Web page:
Body-worn camera footage shows Oliver Barcenas fleeing from a police officer shortly before he was shot in June 2018. (Courtesy SFPD)

Body-worn camera footage shows Oliver Barcenas fleeing from a police officer shortly before he was shot in June 2018. (Courtesy SFPD)

SF to pay six-figure settlements in police excessive force lawsuits

San Francisco is preparing to pay $455,000 to settle two separate lawsuits alleging excessive force over an officer shooting a man in the back in North Beach and a sergeant colliding with a skateboarder at Dolores Park.

Attorneys have tentatively reached a $180,000 settlement over the June 2018 shooting of Oliver Barcenas on a Grant Street sidewalk and a $275,000 agreement over skateboarder Anthony Economus being injured while bombing a hill along Dolores Street in July 2017.

While unrelated, both cases raised questions around whether officers are held accountable for their alleged transgressions.

A spokesperson for the City Attorney’s Office stressed that neither proposed settlement includes an admission of liability.

‘We need to do better than this’

Barcenas ran away when Officer Joshua Cabillo detained him and his friends for standing on a corner with an open beer bottle shortly after the Golden State Warriors’ championship win on June 9, 2018.

Cabillo gave chase and fired two shots on a crowded sidewalk — missing once — when Barcenas drew a pistol equipped with an extended magazine from his waistband and threw it into the street.

Jeffrey Bornstein, an attorney for Barcenas, argued that his client did not threaten Cabillo or anyone else on the street with the weapon. He criticized Cabillo for discharging his firearm on a crowded street.

Bornstein also questioned whether the San Francisco Police Department should have hired Cabillo when, as an officer for the South San Francisco Police Department, he fatally shot a teenager who allegedly reached for a gun in 2012.

“We thought that was something that should have been screened out before he was hired,” Bornstein said. “And if they did hire someone like that, they should have been more trained and supervised.”

Cabillo was also among the SFPD officers named in a lawsuit filed by the ACLU in 2015 over the alleged beating of a 23-year-old man.

He is now a union representative for the San Francisco Police Officers Association at Central Station. Bornstein called that “extremely troubling.”

“We need to do better than this,” he said. “If we are learning anything about what is happening in our country, we need police officers who will hold themselves and their fellow officers to the highest standards possible.”

SFPOA President Tony Montoya defended Cabillo in a statement.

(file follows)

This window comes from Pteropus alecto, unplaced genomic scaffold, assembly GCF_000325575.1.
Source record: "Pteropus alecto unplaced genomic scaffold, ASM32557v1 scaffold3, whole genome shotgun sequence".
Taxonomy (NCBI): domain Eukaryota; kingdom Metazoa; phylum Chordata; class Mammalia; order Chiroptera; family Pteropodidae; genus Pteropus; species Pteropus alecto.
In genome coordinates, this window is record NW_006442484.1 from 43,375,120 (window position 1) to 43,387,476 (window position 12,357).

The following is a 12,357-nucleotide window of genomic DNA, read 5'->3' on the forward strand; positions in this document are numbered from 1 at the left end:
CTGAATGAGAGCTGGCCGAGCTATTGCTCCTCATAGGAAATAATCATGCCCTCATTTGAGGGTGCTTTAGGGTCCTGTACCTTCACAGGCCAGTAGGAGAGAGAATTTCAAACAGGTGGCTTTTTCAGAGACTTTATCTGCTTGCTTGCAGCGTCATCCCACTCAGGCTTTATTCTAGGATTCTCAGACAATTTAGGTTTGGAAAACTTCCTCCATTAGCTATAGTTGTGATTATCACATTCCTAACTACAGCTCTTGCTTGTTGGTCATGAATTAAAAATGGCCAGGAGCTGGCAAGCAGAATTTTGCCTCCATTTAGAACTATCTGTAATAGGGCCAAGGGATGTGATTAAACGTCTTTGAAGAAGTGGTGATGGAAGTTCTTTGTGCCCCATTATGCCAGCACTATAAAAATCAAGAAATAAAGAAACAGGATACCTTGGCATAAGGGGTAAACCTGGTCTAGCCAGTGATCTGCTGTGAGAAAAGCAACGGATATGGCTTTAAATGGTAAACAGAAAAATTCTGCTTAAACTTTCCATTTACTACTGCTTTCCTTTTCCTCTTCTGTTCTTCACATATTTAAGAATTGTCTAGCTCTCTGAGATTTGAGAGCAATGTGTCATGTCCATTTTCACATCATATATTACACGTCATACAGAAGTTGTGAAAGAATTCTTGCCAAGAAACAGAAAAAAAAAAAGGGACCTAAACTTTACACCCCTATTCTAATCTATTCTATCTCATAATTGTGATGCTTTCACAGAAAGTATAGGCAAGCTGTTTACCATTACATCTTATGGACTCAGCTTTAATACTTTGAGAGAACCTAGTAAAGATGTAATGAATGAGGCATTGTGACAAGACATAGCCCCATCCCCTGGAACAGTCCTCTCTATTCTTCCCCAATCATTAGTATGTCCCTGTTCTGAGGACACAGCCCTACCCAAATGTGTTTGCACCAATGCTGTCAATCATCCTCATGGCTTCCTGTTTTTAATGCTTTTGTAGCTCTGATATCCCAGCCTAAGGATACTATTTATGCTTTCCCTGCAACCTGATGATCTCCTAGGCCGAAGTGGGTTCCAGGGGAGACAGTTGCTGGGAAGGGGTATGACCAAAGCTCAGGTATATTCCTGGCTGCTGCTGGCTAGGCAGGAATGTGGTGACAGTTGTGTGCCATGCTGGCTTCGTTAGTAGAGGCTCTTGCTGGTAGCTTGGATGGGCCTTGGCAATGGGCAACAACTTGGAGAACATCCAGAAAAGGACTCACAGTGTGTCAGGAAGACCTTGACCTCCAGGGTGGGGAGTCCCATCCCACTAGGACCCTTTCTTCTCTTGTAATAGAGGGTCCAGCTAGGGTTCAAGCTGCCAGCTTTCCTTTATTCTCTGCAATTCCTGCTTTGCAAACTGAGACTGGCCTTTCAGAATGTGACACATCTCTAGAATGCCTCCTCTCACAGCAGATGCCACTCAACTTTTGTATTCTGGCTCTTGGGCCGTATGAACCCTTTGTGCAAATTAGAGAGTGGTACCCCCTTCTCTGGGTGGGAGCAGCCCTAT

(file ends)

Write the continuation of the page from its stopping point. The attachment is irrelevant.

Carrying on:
“Officer Cabillo was confronted by an armed suspect and pursued that suspect,” Montoya said. “Officer Cabillo performed his duty at great risk to himself and protected the public from an armed fleeing suspect.”

John Cote, a spokesperson for the City Attorney’s Office, said the lawsuit ended with a “reasonable outcome.”

“Resolving this case at this stage for an amount far less than the cost of continued litigation is in the taxpayers’ interests,” Cote said. “It should not be considered a reflection of The City’s likelihood of success on the merits.”

Cabillo was cleared of criminal wrongdoing in both the Barcenas shooting and in the killing of 15-year-old Derrick Gaines.

Barcenas pleaded guilty to being a felon in possession of a firearm in March 2019 as a result of the incident. Now 30, he is currently serving a seven-year sentence in federal prison.

He has survived not just one but two police shootings by SFPD.

In 2012, Barcenas was carrying a gun with an extended magazine when then-Sgt. Toney Chaplin shot him during a foot chase in the Mission District. Chaplin later became acting chief of the SFPD and is now chief of the Hayward Police Department.

“He is kind of unlucky,” Bornstein said.

‘An outrageous act’

On July 11, 2017, cameras rolled as Economus and dozens of other skateboarders flew down the street for the annual Dolores Park “Hill Bomb.”

While other officers watched, Sgt. Flint Paul allegedly stepped into the path of 19-year-old Economus and used his shoulder to knock him over. The collision sent Economus flying into the hood of a nearby police car and onto the ground.

Attorney John Burris, who represented Economus, called the conduct “an outrageous act.”

“There was no need to be that physical,” Burris said.

But attorneys for The City argued in court records that Economus caused the collision through “his own recklessness.”

Burris’ firm filed a lawsuit in federal court in January 2018 alleging civil rights violations, but a judge dismissed the claims. The case was then filed for negligence and excessive force in state court, where attorneys reached the proposed settlement.

A spokesperson for City Attorney Dennis Herrera said the agreement saved taxpayer dollars and is not an indication of which side would have succeeded at trial.

The case drew attention in late 2018 when Police Chief Bill Scott declined to discipline Paul after the Department of Police Accountability recommended a three-day suspension for failing to comply with crowd control policies and inappropriate behavior.

In the lawsuit, attorneys for Economus argued that the chief’s decision essentially condoned the “misconduct.”

“When you have those kinds of situations where the chief overrides the findings, it sends a bad message to the public and it also sends a message to the officers that the chief has their back no matter what,” Burris told the Examiner.

“That’s not good,” he said. “That’s business as usual and the public can’t have confidence that the chief will hold his officers accountable.”

Both proposed settlements are pending approval by the Board of Supervisors.

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